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Bill ’Awkins

[words Rudyard Kipling, music Peter Bellamy; notes on Bill ’Awkins at the Kipling Society]

Bill ’Awkins is a poem from Rudyard Kipling’s book Barrack-Room Ballads. Peter Bellamy sang it as a duet with Chris Birch on his third album of songs set to Kipling’s poems, Peter Bellamy Sings the Barrack-Room Ballads of Rudyard Kipling. This track was also included on his Free Reed anthology Wake the Vaulted Echoes. Peter Bellamy noted:

Another Question/Answer song, but of a somewhat different character [than Danny Deever], more redolent of the cheeky ’alls than the Grand Tradition. I have composed for it a tune of at least equal splendour and dignity. Ahem. (This ballad was composed later than the others, and appeared in Kipling’s second volume of Poetry, The Seven Seas, in 1896.)

Peter Bellamy and Keith Marsden re-recorded the song in 1990 for Bellamy’s privately issued cassette Soldiers Three.

Dave Webber and John Morris sang Bill ’Awkins on the 1995 album of Barrack Room Ballads and other soldier’s poems of Rudyard Kipling as set to traditional tunes by Peter Bellamy, The Widow’s Uniform. Webber noted:

Among the least well known of the collection, this song shows Kipling’s ability to encapsulate a way of life in one small episode: a proletarian comedy of manners in four stanzas.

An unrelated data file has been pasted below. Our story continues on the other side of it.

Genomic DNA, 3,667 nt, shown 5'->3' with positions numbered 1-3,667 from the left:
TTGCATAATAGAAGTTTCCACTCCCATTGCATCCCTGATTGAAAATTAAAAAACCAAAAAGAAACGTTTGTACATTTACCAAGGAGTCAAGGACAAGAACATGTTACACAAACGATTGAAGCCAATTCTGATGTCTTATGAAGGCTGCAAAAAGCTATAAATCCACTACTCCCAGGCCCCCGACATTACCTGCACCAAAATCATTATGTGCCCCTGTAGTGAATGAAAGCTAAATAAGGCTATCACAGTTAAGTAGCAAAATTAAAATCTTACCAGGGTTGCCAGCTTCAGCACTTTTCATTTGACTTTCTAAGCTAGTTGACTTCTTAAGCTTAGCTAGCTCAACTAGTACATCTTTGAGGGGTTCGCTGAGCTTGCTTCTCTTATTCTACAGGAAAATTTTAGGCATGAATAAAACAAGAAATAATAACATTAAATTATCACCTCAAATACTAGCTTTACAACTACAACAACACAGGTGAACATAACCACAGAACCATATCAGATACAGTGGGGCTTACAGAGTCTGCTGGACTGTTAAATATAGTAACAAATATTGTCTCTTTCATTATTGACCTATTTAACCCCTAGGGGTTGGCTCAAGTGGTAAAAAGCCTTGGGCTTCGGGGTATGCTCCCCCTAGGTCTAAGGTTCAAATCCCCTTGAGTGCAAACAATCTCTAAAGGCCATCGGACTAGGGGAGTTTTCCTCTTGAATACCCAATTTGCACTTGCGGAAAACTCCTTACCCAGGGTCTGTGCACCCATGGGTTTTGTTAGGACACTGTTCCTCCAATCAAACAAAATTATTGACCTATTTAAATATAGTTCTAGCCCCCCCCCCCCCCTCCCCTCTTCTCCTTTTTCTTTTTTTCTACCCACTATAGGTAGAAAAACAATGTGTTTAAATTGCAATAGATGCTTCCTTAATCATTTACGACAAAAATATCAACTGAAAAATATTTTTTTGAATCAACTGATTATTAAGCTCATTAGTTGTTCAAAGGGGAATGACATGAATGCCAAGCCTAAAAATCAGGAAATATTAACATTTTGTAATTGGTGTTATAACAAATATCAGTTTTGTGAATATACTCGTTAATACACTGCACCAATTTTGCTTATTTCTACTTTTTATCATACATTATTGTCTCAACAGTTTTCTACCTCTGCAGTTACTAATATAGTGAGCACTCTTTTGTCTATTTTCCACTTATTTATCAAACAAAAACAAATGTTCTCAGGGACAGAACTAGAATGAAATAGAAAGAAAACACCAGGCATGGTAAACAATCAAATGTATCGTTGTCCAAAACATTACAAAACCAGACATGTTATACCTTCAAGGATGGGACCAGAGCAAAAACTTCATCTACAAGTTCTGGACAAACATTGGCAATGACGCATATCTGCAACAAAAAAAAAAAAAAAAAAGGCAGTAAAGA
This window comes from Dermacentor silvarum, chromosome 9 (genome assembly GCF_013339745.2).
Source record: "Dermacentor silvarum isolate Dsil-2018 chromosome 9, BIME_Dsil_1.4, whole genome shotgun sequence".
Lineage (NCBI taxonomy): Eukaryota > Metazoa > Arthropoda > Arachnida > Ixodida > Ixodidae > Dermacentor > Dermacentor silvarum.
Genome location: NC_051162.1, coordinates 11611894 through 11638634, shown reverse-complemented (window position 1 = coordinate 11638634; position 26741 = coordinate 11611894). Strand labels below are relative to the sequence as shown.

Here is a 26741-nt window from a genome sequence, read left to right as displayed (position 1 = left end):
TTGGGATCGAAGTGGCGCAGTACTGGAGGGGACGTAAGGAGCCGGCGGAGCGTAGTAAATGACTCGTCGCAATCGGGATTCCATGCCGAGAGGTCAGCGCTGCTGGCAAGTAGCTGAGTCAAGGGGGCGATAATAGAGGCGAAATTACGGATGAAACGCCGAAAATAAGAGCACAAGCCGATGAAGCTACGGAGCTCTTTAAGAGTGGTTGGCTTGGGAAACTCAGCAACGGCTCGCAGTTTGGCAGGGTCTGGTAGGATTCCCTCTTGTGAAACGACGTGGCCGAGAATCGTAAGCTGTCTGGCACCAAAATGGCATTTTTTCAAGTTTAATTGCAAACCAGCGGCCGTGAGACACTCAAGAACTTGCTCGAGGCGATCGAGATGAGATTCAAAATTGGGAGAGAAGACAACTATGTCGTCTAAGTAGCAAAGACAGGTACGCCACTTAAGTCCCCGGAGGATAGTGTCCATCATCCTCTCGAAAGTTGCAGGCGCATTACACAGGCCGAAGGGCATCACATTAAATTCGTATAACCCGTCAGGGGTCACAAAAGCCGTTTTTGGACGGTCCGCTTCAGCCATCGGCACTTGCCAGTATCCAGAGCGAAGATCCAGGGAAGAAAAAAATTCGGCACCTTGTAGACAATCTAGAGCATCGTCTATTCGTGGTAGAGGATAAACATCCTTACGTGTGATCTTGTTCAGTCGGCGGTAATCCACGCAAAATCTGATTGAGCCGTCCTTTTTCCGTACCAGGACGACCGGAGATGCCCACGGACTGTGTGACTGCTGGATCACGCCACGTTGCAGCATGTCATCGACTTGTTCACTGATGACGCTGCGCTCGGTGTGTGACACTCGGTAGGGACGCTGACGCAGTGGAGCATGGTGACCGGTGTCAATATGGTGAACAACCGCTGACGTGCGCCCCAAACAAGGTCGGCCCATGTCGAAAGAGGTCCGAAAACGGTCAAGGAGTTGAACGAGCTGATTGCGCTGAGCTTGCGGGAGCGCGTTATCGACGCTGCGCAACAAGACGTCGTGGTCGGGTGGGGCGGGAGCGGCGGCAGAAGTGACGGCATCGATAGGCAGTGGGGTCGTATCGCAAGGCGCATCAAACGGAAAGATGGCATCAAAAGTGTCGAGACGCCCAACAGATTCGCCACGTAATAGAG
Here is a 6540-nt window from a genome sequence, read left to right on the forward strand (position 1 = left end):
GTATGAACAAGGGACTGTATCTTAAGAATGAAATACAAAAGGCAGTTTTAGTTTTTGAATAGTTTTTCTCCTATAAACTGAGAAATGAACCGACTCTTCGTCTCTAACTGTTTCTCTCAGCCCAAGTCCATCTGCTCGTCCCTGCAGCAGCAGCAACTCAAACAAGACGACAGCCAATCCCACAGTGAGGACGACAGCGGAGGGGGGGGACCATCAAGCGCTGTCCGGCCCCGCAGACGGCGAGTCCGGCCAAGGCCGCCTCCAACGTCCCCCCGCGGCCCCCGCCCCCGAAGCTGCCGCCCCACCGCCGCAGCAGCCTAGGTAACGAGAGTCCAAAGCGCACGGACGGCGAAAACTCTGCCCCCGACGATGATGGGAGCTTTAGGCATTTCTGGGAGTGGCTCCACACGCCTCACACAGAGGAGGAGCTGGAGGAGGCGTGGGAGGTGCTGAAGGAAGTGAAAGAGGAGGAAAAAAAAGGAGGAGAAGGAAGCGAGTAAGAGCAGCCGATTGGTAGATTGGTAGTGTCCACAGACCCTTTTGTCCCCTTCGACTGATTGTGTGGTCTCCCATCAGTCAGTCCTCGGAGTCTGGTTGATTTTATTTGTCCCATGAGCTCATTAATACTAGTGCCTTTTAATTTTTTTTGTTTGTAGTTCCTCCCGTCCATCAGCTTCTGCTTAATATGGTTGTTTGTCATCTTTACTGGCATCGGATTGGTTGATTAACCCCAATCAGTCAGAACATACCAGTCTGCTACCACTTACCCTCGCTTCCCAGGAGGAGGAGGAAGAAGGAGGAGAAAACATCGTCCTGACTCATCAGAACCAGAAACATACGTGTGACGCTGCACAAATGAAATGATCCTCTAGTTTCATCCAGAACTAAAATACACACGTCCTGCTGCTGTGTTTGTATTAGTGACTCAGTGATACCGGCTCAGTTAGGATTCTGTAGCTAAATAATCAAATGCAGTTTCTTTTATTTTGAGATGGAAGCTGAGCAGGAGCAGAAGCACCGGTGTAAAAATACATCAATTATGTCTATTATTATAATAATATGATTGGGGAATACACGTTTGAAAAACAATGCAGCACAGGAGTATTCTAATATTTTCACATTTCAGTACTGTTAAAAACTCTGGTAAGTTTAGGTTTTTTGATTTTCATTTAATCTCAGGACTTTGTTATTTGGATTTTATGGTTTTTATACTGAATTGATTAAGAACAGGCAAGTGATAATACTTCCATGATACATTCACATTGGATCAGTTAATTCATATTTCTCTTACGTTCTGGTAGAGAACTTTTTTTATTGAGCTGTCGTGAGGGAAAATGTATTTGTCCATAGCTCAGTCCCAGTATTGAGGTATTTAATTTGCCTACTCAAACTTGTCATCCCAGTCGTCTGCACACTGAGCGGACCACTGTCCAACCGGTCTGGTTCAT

Bill ’Awkins

“’As anybody seen Bill ’Awkins?”
    “Now ’ow in the devil would I know?”
“Well ’e’s taken my girl out walkin’,
    An’ I’ve got to tell ’im so—
    I’ve got to tell ’im so.”

“D’yer know what ’e’s like, Bill ’Awkins?”
    “Now what in the devil would I care?”
“Well ’e’s the livin’, breathin’ image of an organ-grinder’s monkey,
    With a pound of grease in ’is ’air—
    An’ a pound o’ grease in ’is ’air.”

“An’ s’pose you met Bill ’Awkins,
    Now what in the devil ’ud ye do?”
“Why, I’d open ’is cheek to ’is chin-strap buckle,
    An’ bung up ’is both eyes, too—
    An’ bung up ’is both eyes, too!”

“Look ’ere, where ’e comes, Bill ’Awkins!
    Now what in the devil will you say?”
“Well it ain’t fit an’ proper to be fightin’ on a Sunday,
    So I’ll pass ’im the time o’ day—
    I’ll pass ’im the time o’ day!”